11. 11. DEAL STRUCTURES  Convertible Note: Debt security that contains a predefined converted terms. Gets paid before equity players  Preferred Equity: Senior equity that has preferential terms over common equity. Gets paid before common equity  Common Equity: Equity that doesn’t contain any preferences and is paid last. Typically founders and some employees hold common equity in the capitalization table  Warrants: Security issued by the company providing the right to purchase securities at a specified price and time.  Royalties: Payment from the sale or a product/ service that doesn’t include transfer of ownership  Capitalization Table: Detail of company ownership Resources  http://www.startupcompan ertible-note-bridge- financing/  http://www.bothsidesofthet convertible-debt-preferable- to-equity/
  12. 12. TERM SHEET Key terms Pre-money, post money, liquidation preference, board of directors, protective provisions, drag along, anti-dilution, pay-to-play, dividends, redemption rights, conversion, conditions precedent to financing, vesting, right of first refusal, voting rights, employee stock option pool, indemnification, assignment, co-sale agreement, etc. Understanding the terms in detail and how these terms can impact future rounds/ different parties is important before signing Resources   Term-Sheet A term sheet is issued by investors to a company and outlines the terms of the deal (e.g. price, control, etc.)
  13. 13. VALUATION  Post-money = Pre-money + Investment  Exit value = Multiple * Exit year metric  Required return factor = (1+ Discount Rate)Years to harvest  Final equity percentage = (Required return factor * Investment)/ Exit value  Retention percentage = 100% - Future expected dilution of ownership  Retention percentage = Final percentage/round percentage  Final percentage = (Required return * Investment)/Exit Value  New shares = (Round percentage/(100%- Round percentage))* Old shares  Exit share price = Exit value/final total shares Resources  Display.aspx?SectionName=practi ce/venturecapital.htm#  orts/1h-2015-vc-valuations- trends-report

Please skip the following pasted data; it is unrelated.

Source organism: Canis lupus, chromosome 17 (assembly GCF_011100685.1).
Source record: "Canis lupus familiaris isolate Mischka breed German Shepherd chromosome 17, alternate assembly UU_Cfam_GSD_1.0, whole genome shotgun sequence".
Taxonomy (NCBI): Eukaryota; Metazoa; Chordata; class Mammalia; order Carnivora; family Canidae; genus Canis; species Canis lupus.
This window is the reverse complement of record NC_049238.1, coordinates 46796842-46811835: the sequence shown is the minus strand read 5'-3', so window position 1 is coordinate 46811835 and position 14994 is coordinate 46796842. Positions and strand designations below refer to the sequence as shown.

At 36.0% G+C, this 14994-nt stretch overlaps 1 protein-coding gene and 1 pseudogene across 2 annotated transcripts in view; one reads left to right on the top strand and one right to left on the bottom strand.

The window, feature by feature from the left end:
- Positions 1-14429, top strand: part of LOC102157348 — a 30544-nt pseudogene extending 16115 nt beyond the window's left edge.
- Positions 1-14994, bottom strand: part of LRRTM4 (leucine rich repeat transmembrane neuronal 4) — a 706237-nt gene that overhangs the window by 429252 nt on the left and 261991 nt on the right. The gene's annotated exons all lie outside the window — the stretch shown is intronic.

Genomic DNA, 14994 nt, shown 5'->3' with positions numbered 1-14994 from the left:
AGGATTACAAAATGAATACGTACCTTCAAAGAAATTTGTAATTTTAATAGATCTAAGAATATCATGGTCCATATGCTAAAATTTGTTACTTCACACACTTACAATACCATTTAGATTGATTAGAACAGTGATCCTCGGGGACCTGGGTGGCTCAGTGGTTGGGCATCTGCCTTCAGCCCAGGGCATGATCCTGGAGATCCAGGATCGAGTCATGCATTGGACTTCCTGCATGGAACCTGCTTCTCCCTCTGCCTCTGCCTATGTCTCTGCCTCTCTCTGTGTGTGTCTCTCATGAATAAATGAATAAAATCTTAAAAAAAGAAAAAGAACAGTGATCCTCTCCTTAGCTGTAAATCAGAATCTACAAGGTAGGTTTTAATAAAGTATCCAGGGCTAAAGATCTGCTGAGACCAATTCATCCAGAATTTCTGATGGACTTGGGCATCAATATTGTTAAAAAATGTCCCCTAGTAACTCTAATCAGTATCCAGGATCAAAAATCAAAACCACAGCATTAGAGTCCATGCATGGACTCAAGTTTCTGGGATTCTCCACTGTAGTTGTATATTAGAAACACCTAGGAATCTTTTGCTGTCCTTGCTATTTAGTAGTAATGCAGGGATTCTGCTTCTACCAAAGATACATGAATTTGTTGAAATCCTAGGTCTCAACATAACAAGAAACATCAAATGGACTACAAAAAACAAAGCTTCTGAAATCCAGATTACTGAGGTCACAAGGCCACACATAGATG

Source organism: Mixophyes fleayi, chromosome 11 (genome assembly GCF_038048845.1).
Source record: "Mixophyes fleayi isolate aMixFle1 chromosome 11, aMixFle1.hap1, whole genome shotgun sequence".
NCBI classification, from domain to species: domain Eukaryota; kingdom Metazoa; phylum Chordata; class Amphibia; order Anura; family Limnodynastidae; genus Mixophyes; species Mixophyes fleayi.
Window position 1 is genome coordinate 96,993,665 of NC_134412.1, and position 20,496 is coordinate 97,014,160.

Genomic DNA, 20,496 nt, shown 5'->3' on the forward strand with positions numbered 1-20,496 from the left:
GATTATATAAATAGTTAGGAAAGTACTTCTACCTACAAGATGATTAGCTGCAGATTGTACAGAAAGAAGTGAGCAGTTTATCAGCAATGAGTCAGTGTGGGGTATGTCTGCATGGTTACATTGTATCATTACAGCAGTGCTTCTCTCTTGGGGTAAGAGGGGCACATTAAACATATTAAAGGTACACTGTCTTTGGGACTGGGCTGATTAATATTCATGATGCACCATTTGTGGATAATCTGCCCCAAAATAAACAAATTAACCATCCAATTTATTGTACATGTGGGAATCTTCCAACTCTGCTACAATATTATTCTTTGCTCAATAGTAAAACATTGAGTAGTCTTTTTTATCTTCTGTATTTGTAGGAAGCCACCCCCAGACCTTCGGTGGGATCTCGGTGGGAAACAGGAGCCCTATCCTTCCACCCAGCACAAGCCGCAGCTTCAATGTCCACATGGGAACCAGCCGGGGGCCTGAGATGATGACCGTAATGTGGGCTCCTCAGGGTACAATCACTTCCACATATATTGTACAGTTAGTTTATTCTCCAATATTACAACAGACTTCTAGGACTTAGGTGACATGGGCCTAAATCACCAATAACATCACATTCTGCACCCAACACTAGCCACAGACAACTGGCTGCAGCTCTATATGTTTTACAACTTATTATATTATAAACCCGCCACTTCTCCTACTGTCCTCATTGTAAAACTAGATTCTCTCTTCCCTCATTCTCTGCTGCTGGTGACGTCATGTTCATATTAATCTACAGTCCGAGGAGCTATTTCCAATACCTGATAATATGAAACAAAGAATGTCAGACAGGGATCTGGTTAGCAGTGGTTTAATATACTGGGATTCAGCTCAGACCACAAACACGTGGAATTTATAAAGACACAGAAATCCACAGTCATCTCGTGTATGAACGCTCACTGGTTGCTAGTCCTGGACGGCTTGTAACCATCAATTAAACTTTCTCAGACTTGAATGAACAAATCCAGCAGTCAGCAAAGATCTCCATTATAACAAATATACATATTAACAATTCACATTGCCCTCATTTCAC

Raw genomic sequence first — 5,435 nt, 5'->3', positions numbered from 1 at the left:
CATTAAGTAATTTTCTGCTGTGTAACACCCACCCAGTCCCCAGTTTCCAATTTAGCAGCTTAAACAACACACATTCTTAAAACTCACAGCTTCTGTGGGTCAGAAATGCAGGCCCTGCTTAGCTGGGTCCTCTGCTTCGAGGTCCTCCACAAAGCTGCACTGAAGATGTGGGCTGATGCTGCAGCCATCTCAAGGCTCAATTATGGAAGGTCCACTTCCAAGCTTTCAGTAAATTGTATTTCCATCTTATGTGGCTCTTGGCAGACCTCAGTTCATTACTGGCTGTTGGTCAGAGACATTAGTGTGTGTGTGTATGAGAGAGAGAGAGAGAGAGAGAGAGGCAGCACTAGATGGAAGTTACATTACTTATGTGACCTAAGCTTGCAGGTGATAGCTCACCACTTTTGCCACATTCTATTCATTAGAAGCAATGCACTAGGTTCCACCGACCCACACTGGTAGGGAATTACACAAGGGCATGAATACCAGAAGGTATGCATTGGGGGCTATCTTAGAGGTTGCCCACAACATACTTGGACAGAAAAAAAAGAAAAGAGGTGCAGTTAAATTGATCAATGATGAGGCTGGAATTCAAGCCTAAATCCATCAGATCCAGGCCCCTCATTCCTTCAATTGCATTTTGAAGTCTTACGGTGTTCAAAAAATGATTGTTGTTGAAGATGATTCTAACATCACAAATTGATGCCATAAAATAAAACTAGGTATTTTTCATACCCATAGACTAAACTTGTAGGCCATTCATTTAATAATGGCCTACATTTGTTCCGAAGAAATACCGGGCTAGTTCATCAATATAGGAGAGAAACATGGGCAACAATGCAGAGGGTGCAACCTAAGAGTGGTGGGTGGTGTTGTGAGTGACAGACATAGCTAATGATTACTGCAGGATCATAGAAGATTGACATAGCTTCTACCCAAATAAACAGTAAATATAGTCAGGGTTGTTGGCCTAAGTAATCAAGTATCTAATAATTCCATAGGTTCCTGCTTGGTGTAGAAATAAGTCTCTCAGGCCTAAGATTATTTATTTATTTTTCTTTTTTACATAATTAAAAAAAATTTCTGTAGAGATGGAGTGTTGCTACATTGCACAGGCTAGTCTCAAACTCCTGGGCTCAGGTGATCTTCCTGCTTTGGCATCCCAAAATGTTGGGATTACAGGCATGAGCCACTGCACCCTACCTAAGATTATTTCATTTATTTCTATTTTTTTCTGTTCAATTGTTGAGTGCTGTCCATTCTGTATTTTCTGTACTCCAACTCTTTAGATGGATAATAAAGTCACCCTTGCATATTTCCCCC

14. 14. DISCOUNT RATES  Risk Free Rate: Rate earned on an investment with no default risk. This rate is comprised of an expected inflation component and a real return component.  Systematic Risk Premium: Capital Asset Pricing Model (CAPM) defines this as the sensitivity of the return to changes in the overall market. Any other risk can be diversified away.  Value Added: Venture Capitalists are “active” investors adding value to the their investments through assistance in managing, recruiting, and financing and thus demand additional return in exchange for services rendered.  Cash Flow Adjustment: Difference between the forecasted cash flow and expected cash flow. A high discount rate is used as a “haircut” to inflated entrepreneurial forecasts.  Liquidity Premium: Almost all Venture Capital investments are “illiquid” securities. Securities of this type often sell at a discount of 50 % under those of comparable marketable or liquid securities. Seed Stage: Concept Exploration: 80% and Up Start Up Stage: Commencing Operations: 50 - 70% First Stage: Unprofitable Going Concern: 40 - 60% Second Stage: Growth of (Profitable) Going Concern: 30 -50% Bridge: Carry through IPO: 20 - 35%